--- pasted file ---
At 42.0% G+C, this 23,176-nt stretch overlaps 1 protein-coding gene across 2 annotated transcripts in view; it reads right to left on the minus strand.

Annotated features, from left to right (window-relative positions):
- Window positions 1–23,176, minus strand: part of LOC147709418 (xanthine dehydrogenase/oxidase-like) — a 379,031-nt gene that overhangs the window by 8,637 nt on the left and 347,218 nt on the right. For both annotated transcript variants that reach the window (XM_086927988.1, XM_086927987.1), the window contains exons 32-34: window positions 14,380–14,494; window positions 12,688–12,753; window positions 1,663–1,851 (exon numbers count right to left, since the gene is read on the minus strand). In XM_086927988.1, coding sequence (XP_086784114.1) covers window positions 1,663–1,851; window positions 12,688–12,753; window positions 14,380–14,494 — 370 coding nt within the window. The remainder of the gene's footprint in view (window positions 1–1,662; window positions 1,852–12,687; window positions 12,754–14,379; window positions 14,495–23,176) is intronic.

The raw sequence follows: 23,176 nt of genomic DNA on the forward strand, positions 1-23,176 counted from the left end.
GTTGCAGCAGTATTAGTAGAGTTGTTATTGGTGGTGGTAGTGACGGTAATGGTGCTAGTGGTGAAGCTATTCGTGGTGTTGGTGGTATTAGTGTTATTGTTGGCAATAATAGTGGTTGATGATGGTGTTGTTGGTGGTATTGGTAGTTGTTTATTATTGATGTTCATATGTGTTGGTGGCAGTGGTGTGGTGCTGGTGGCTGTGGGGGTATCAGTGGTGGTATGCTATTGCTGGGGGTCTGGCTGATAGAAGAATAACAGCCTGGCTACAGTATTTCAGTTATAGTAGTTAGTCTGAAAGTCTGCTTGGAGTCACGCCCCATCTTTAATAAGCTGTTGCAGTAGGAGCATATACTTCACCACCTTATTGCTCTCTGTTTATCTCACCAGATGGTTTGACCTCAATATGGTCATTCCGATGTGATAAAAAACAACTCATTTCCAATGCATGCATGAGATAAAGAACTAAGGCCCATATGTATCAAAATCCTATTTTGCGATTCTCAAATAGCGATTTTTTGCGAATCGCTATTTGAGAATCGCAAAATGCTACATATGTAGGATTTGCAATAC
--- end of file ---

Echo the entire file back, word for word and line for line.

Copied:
At 42.0% G+C, this 23,176-nt stretch overlaps 1 protein-coding gene across 2 annotated transcripts in view; it reads right to left on the minus strand.

Annotated features, from left to right (window-relative positions):
- Window positions 1–23,176, minus strand: part of LOC147709418 (xanthine dehydrogenase/oxidase-like) — a 379,031-nt gene that overhangs the window by 8,637 nt on the left and 347,218 nt on the right. For both annotated transcript variants that reach the window (XM_086927988.1, XM_086927987.1), the window contains exons 32-34: window positions 14,380–14,494; window positions 12,688–12,753; window positions 1,663–1,851 (exon numbers count right to left, since the gene is read on the minus strand). In XM_086927988.1, coding sequence (XP_086784114.1) covers window positions 1,663–1,851; window positions 12,688–12,753; window positions 14,380–14,494 — 370 coding nt within the window. The remainder of the gene's footprint in view (window positions 1–1,662; window positions 1,852–12,687; window positions 12,754–14,379; window positions 14,495–23,176) is intronic.

The raw sequence follows: 23,176 nt of genomic DNA on the forward strand, positions 1-23,176 counted from the left end.
GTTGCAGCAGTATTAGTAGAGTTGTTATTGGTGGTGGTAGTGACGGTAATGGTGCTAGTGGTGAAGCTATTCGTGGTGTTGGTGGTATTAGTGTTATTGTTGGCAATAATAGTGGTTGATGATGGTGTTGTTGGTGGTATTGGTAGTTGTTTATTATTGATGTTCATATGTGTTGGTGGCAGTGGTGTGGTGCTGGTGGCTGTGGGGGTATCAGTGGTGGTATGCTATTGCTGGGGGTCTGGCTGATAGAAGAATAACAGCCTGGCTACAGTATTTCAGTTATAGTAGTTAGTCTGAAAGTCTGCTTGGAGTCACGCCCCATCTTTAATAAGCTGTTGCAGTAGGAGCATATACTTCACCACCTTATTGCTCTCTGTTTATCTCACCAGATGGTTTGACCTCAATATGGTCATTCCGATGTGATAAAAAACAACTCATTTCCAATGCATGCATGAGATAAAGAACTAAGGCCCATATGTATCAAAATCCTATTTTGCGATTCTCAAATAGCGATTTTTTGCGAATCGCTATTTGAGAATCGCAAAATGCTACATATGTAGGATTTGCAATAC